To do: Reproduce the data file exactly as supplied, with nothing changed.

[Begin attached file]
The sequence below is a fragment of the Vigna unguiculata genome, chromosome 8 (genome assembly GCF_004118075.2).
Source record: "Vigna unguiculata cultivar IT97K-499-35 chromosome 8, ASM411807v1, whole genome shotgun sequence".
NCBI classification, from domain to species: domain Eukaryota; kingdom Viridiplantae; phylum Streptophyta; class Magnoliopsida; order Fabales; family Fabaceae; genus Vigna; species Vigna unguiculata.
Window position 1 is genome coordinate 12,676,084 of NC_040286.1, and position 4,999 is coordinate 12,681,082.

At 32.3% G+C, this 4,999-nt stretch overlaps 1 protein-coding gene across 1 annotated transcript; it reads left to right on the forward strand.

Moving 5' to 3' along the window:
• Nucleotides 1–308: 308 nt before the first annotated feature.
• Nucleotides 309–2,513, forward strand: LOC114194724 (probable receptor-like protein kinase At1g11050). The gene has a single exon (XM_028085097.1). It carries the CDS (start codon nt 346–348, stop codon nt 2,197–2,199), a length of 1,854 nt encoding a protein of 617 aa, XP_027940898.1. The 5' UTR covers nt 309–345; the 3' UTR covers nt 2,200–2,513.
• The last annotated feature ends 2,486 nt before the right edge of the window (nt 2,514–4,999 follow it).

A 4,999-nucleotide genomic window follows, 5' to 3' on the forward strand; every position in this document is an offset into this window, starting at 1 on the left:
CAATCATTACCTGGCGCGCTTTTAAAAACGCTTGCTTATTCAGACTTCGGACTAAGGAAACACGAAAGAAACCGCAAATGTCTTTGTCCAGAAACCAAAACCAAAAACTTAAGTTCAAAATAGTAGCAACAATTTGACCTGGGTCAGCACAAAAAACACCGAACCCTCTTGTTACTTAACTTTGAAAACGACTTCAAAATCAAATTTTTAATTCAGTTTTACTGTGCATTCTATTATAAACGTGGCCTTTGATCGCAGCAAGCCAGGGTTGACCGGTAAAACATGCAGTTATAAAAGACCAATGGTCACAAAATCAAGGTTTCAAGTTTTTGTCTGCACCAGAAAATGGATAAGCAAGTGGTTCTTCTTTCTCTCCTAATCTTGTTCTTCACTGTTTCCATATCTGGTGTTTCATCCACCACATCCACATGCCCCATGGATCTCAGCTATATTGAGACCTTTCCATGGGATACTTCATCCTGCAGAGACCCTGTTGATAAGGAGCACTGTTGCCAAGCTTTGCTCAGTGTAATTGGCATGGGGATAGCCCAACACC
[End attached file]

The sequence below is a fragment of the Vigna unguiculata genome, chromosome 8 (genome assembly GCF_004118075.2).
Source record: "Vigna unguiculata cultivar IT97K-499-35 chromosome 8, ASM411807v1, whole genome shotgun sequence".
NCBI classification, from domain to species: domain Eukaryota; kingdom Viridiplantae; phylum Streptophyta; class Magnoliopsida; order Fabales; family Fabaceae; genus Vigna; species Vigna unguiculata.
Window position 1 is genome coordinate 12,676,084 of NC_040286.1, and position 4,999 is coordinate 12,681,082.

At 32.3% G+C, this 4,999-nt stretch overlaps 1 protein-coding gene across 1 annotated transcript; it reads left to right on the forward strand.

Moving 5' to 3' along the window:
• Nucleotides 1–308: 308 nt before the first annotated feature.
• Nucleotides 309–2,513, forward strand: LOC114194724 (probable receptor-like protein kinase At1g11050). The gene has a single exon (XM_028085097.1). It carries the CDS (start codon nt 346–348, stop codon nt 2,197–2,199), a length of 1,854 nt encoding a protein of 617 aa, XP_027940898.1. The 5' UTR covers nt 309–345; the 3' UTR covers nt 2,200–2,513.
• The last annotated feature ends 2,486 nt before the right edge of the window (nt 2,514–4,999 follow it).

A 4,999-nucleotide genomic window follows, 5' to 3' on the forward strand; every position in this document is an offset into this window, starting at 1 on the left:
CAATCATTACCTGGCGCGCTTTTAAAAACGCTTGCTTATTCAGACTTCGGACTAAGGAAACACGAAAGAAACCGCAAATGTCTTTGTCCAGAAACCAAAACCAAAAACTTAAGTTCAAAATAGTAGCAACAATTTGACCTGGGTCAGCACAAAAAACACCGAACCCTCTTGTTACTTAACTTTGAAAACGACTTCAAAATCAAATTTTTAATTCAGTTTTACTGTGCATTCTATTATAAACGTGGCCTTTGATCGCAGCAAGCCAGGGTTGACCGGTAAAACATGCAGTTATAAAAGACCAATGGTCACAAAATCAAGGTTTCAAGTTTTTGTCTGCACCAGAAAATGGATAAGCAAGTGGTTCTTCTTTCTCTCCTAATCTTGTTCTTCACTGTTTCCATATCTGGTGTTTCATCCACCACATCCACATGCCCCATGGATCTCAGCTATATTGAGACCTTTCCATGGGATACTTCATCCTGCAGAGACCCTGTTGATAAGGAGCACTGTTGCCAAGCTTTGCTCAGTGTAATTGGCATGGGGATAGCCCAACACC